Uganda: Busoga Premier Blasts Late-Coming Leaders

Upset by the tardiness of area leaders, Busoga kingdom prime minister recently told local officials to be more serious next time when invited to attend meetings.

Dr Joseph Muvawala, who was speaking at the Bank of Uganda Town Hall Meetings in Jinja last week, said it showed lack of respect when leaders are invited and even reminded but still either don't turn up or come late.

"There is no day one goes to an interview late; this is lack of respect to people who call us. Let us respect our visitors, and as the prime minister, it is my duty to reprimand you... we can do better," he said.

Bank of Uganda officials were in Jinja for a two-day engagement largely to increase public awareness, understanding and appreciation of the central bank.

Officials from the bank said by the end of the engagements, the public would understand the role, function, decisions, policy actions, services and products of the BoU.

It was also an opportunity for BoU's top management to seek feedback from the public and enhance the bank's transparency and accountability. Muvawala told the BoU officials that Busoga sub-region suffers from a poor saving culture and therefore, more financial literacy programmes should be developed for the area.

"Busoga people are only interested in their wives and land. They don't care much about saving yet they are the very people who are taking loans and mismanaging the money hence their properties are taken; help us with more financial programmes," he said.

The premier also called upon parliamentarians to respect Bank of Uganda and support it rather than condemning its tough actions against errant banks.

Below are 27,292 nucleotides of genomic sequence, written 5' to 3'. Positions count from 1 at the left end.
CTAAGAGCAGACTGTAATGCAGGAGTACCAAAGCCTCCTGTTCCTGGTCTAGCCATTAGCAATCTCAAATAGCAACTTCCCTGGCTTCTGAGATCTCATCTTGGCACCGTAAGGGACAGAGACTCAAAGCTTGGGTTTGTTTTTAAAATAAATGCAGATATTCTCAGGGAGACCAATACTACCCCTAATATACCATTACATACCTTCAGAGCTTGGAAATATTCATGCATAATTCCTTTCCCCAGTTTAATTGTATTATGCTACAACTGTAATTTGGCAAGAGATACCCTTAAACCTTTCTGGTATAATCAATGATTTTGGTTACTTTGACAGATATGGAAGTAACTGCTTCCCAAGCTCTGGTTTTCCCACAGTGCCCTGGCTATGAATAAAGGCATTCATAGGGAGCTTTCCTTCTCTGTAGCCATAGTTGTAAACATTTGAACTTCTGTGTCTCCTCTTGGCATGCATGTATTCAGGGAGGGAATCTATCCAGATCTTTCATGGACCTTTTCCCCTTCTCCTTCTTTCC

"It's critical for us to take the central bank seriously; you can't use democracy in banking, the decisions will always be rough and tough; so, I urge parliamentarians to understand its operations," he said in reference to a recent parliamentary investigation of BoU's closure of seven commercial banks.

James Kahooza, a member of the BoU board, said the general public never gets to know what happens at Bank of Uganda.

"We recently realised that there is need to go out and tell the people what we do, why some banks operate the way they operate, why interests are set at a certain percentage and why some banks are closed," he said.

Dr Louis Kasekende, the deputy governor, BoU, said the event is a continuation of a series of activities that were started in 2016 as part of the bank's golden jubilee commemorations.

"Over time, the bank's management and board of directors had observed various misrepresentation and misunderstanding of its mandate and sometimes clear lack of information especially upcountry," he said.

Kasekende added that public outreach activities were instituted to explain its mandate and account to the public for its policies and actions.

"More importantly, it is an avenue to strengthen the linkage between the bank and the local leadership; the general population for both sensitisation process and seeking feedback from our stakeholders," he said.

He also cautioned the public against dealing with unregulated financial institutions, saying there are many benefits that accrue from dealing with regulated financial institutions.

"The public should not be duped into dealing with unlicensed and unregulated financial institutions that are in many ways disguised schemes to defraud the community," he said.

"Security agencies and other arms of government should take a firm stand to wipe out ponzi schemes; otherwise, if we leave unregulated financial institutions the public will be in losses and this could damage confidence in our financial system."

Kasekende revealed that BoU was aware of the counterfeiting of currency in the area, which is quite high, but he said the vice will be dealt with firmly.

"The Bank of Uganda has proposed amendments to the Bank of Uganda Act that has included tougher penalties and sanctions to deter the vice," he said.

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